Le figlie di Kassia

Kassia's daughters

The modern Masks were born from Kassia and the Byzantine Women who, through the defeated empire of Byzantium, took over Venice as far back as 1200 when the first disguises began to be seen among the streets of the city.
This new costume was brought to Venice by the elegant women of Constantinople who used to walk around the palaces with their faces covered by a mask, an oriental way of dressing that immediately impressed everyone.

It is ironic that in all this Doge Dandolo, the architect of the great victory over Byzantium or Constantinople, was almost blind at the time:)

Doge Dandolo succeeded, taking advantage of the fourth crusade of 1198, to conquer the entire Adriatic coast, Zara, Ragusa Cataro, and more: 'he negotiated strong territorial expansions for Venice. The Serenissima annexed a good part of Greece, including the Peloponnese, obtained control of Adrianople and the Dardanelles and three-eighths of the city of Constantinople. Venice became the mistress of the Mediterranean thanks to the privateering and dynamic moves of a ninety-seven year old man, who would die triumphantly in Constantinople a year later.'

But naturally every conquest carries within itself an influence, and the culture is permeated with some subtly vengeful return, or rather, with awareness. And this art was revealed in the Masked Women of Conquered Constantinople.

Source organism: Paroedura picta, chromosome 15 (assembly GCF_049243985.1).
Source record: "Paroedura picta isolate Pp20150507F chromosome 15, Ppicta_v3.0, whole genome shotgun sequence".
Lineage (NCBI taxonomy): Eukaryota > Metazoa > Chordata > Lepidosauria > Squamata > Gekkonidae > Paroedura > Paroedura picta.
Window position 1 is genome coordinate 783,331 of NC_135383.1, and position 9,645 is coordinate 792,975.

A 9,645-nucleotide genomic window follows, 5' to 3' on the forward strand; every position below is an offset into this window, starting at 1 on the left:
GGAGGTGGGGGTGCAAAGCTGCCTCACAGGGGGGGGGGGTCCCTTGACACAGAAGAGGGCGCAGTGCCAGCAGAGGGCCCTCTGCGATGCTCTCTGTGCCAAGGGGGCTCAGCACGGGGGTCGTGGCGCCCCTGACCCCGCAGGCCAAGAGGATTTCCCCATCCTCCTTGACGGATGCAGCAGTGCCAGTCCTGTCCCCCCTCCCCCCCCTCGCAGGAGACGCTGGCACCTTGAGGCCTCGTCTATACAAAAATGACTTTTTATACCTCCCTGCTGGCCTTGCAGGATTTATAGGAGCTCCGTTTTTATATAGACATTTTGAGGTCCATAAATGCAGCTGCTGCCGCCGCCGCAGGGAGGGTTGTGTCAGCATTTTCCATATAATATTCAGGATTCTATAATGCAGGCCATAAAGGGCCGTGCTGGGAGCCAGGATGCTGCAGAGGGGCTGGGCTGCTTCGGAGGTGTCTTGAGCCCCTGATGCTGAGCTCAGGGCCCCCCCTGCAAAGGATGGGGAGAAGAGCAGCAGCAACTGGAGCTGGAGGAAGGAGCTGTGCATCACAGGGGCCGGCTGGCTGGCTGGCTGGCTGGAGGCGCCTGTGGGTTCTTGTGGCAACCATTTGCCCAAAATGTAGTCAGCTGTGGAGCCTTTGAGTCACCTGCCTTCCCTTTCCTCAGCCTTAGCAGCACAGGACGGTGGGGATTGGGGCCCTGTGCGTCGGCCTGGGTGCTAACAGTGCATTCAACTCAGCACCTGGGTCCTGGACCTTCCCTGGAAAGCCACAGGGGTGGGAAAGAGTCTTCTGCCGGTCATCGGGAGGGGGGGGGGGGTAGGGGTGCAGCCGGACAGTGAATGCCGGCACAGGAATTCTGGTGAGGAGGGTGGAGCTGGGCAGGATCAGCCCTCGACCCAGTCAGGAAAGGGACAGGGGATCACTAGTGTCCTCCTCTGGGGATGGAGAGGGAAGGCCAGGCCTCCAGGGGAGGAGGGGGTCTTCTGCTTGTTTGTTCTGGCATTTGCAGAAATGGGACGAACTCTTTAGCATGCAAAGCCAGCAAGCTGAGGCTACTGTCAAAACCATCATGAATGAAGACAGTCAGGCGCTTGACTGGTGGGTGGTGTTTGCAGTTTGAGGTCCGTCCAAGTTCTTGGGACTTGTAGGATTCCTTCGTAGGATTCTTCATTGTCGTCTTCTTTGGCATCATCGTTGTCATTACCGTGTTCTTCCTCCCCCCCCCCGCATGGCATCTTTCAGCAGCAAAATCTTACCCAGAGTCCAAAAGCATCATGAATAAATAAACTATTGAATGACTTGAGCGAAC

In Venice the 'daughters of Kassia' began to wear the mask within high-class society, among the merchants of course, who in Venice were the most important people, but also in politics, and as magical figures they hid and masked the their oriental origins in a complex charade between distant worlds.

Many Byzantine masks still reproduced today derive from the forgotten period: Nobles of Constantinople, the youngest daughters, a generation deprived of privileges in a very short time and who had only their beauty, elegance and education as a dowry. In Constantinople, caste, sophistication and power had existed for almost a millennium, in Venice, the new center of power, the Byzantine mask became a way to not be recognized in public or take revenge in the dark.

Over time there were cases of poisoning, betrayals and murders but also hidden loves that the masks preserved with an inscrutable barrier.

The mask was no longer light-heartedness, but complete in meaning.

From 1268 a Venetian law tried to put a stop to the custom, it was clearly a form of control, but it is from here that many for the first time speak and 'historicize' the bibliographical origin of the Mask in Venice.
https://epub.ub.uni-muenchen. de/41215/1/Sandra_Welte_ Masked_Venice_Unveiled_25.pdf
Back to blog

Leave a comment

Please note, comments need to be approved before they are published.